First. The described arrangement of guides for forming the loop from the slack of the needle thread and directing the same by an external operation to a position for the needle to pass through it, consisting of a stationary guide-piece J, a stationary notched plate or edge g and two stationary guides m m, arranged as specified, in proper relation to each other and to the needle and the cloth, or other material to be sewed and employed in connexion with a proper feeding movement of the cloth or material, to operate substantially as described and in combination with the said contrivance, I claim the guide plate j, with its lip I, arranged and operating as set forth.

Second. Though I do not claim the dog L, operating as described in connexion with an elastic foot-piece K on the face of the cloth, as in the machine of T. J. W. Robertson, to produce the feeding movement of the cloth or other material to be sewed, I claim the attachment of the dog L to lever M, arranged and operated upon by a wiper q, on the driving shaft E, as set forth, to produce a quick or sudden feeding movement of the cloth or other material, which shall, at the same time, aid in throwing the loop in the path of the needle, as and for the purpose specified.

May 5, 1857


US 19.171                               Amos H.  Boyd

Operating-Shoe for Feeding and Holding the Cloth or Work on a Sewing Machine

To explain the nature of my improvement I will observe that the shoe heretofore in use has no distinct lifting and depressing movement, nor was its lateral feed-motion strictly horizontal and it performed both its feed and backward motions at the same elevation, so that after moving the cloth forward the shoe, in its counter-movement, was apt to push the cloth back again, especially where the work was uneven from plaits, gathers, or otherwise. Now, the nature of my improvement consists in introducing distinct lateral and perpendicular movements of the shoe, by which the performance of its exact functions are made certain on every kind of work, my lifting and depressing movement being strictly perpendicular and my feed motion strictly horizontal and I am enabled to use a flat or level shoe, by which the cloth is held firm about the needle a sufficient space to prevent its being strained and forced through the slot in the bed-piece by the action of the needle when passing through the cloth...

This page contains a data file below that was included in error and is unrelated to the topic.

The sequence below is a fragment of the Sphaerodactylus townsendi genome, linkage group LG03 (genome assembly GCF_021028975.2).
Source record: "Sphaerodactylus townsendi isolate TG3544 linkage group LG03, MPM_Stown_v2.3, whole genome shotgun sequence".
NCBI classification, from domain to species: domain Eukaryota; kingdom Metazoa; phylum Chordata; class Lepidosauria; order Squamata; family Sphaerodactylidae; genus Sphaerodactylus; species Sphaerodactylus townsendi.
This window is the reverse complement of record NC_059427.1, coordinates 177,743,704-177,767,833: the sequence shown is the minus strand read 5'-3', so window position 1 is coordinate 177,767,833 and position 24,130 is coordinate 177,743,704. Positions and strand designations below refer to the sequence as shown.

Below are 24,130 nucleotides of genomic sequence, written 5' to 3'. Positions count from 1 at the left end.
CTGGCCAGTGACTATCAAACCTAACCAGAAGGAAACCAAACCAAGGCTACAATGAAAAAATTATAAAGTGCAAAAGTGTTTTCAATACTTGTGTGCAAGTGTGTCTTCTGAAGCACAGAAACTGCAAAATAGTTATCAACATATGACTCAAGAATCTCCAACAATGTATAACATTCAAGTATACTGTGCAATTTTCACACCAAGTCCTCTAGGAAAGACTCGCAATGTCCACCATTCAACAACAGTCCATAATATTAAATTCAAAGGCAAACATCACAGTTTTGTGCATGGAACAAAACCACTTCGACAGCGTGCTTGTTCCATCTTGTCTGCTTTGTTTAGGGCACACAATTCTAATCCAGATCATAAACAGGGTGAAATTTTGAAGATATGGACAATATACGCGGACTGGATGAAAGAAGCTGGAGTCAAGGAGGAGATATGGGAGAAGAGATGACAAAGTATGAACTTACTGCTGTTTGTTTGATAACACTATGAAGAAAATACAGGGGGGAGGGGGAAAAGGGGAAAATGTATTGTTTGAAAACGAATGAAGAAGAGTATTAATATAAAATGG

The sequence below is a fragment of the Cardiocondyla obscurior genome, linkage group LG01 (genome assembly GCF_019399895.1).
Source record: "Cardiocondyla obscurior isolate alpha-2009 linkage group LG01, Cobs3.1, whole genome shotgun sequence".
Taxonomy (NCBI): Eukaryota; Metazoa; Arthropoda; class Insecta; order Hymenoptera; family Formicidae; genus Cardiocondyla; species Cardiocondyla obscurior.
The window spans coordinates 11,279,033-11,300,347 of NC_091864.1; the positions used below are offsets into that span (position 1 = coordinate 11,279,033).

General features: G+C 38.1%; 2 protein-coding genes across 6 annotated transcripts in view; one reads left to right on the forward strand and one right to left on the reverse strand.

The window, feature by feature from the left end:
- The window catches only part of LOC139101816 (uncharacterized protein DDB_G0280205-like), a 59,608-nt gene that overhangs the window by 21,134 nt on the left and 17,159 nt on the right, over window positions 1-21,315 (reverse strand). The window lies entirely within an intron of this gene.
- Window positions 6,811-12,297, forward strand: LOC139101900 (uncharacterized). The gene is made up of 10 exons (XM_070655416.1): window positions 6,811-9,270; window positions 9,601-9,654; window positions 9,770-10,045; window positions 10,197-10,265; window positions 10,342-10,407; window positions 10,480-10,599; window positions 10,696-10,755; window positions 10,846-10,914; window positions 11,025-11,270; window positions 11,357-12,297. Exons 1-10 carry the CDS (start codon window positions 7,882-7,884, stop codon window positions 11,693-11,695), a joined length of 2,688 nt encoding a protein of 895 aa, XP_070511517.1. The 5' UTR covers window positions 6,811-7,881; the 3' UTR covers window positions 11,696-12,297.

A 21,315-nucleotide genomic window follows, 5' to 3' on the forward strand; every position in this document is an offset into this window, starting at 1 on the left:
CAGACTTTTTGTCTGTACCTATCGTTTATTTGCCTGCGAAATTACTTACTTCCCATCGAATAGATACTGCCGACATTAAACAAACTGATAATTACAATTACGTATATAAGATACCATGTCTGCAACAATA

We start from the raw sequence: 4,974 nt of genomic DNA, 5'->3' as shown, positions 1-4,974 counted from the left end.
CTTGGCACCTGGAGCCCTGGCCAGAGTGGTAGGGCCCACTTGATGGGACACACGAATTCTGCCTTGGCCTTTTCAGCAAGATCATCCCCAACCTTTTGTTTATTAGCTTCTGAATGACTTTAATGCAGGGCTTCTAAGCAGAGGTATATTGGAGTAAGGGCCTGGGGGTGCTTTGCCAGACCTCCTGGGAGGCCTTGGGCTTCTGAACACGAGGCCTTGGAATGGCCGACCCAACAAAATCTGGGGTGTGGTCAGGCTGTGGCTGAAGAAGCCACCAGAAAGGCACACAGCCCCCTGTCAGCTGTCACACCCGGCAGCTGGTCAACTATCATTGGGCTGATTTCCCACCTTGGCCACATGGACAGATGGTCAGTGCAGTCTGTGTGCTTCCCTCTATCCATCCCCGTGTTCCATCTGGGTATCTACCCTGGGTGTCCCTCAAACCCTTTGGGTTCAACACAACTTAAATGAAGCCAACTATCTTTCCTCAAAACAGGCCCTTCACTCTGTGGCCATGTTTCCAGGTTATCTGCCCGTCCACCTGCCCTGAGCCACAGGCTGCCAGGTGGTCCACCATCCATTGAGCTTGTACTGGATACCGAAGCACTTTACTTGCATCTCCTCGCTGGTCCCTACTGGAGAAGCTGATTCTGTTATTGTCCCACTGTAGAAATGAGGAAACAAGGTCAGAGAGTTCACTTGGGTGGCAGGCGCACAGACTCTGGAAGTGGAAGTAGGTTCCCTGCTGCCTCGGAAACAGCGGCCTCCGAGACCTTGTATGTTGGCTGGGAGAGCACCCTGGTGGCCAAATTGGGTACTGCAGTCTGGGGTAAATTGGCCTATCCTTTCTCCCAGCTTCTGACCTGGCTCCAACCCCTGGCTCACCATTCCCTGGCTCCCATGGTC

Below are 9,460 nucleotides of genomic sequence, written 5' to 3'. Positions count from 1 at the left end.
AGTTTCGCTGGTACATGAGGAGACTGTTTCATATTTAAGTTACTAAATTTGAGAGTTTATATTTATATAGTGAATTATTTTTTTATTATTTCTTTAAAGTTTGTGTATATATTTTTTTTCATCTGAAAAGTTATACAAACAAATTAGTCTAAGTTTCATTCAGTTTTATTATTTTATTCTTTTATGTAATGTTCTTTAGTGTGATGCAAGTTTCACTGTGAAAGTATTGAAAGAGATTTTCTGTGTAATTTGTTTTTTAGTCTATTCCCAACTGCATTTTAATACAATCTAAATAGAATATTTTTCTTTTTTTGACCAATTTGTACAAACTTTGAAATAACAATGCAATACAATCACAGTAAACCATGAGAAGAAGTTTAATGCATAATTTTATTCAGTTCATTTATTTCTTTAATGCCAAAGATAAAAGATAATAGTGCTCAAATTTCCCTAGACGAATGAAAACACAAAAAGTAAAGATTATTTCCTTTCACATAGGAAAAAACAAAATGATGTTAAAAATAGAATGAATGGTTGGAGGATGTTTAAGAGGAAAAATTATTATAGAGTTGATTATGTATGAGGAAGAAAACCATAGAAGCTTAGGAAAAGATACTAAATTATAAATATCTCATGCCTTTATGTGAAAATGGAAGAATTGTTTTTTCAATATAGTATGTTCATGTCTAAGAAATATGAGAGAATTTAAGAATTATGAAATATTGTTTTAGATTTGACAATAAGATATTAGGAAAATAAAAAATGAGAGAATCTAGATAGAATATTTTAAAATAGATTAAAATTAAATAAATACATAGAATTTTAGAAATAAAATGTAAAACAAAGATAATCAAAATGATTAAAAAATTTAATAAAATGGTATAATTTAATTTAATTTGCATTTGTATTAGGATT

...I am aware that in the machine patented by Bryan Atwater May 5, 1857, he uses a lever for moving the “shoe, (which he denominates dog L,’) the design and effect being to produce an oblique or lateral movement of such shoe or dog, and thereby to feed the cloth, but not raising it off the cloth, by perpendicular movement. I there fore disclaim the design of Mr. Atwater's device.

I am also aware that W. C. Watson, in his machine patented November 6, 1856, makes use of the reciprocating rotary shaft W, aided by a spring affixed to the shoe, for producing a swinging or pendulous movement of the shoe, by which to feed the cloth, but does not give a strictly horizontal lateral movement to said shoe. I therefore disclaim every thing secured to said Watson by his said Letters Patent. By "horizontal lateral movement" I mean a movement parallel to the bed of the machine. What I claim as my invention and desire to secure by Letters Patent, is:

1. The combination of lever M with the shoe and spring 4 for giving the shoe a vertical reciprocating movement.

2. In combination with the above the slide T, for giving the horizontal reciprocating movement to the shoe, (when the shoe is to be operated in the manner described,) arranged as herein set forth.

Assignor to Oliver D. Boyd

January 19, 1858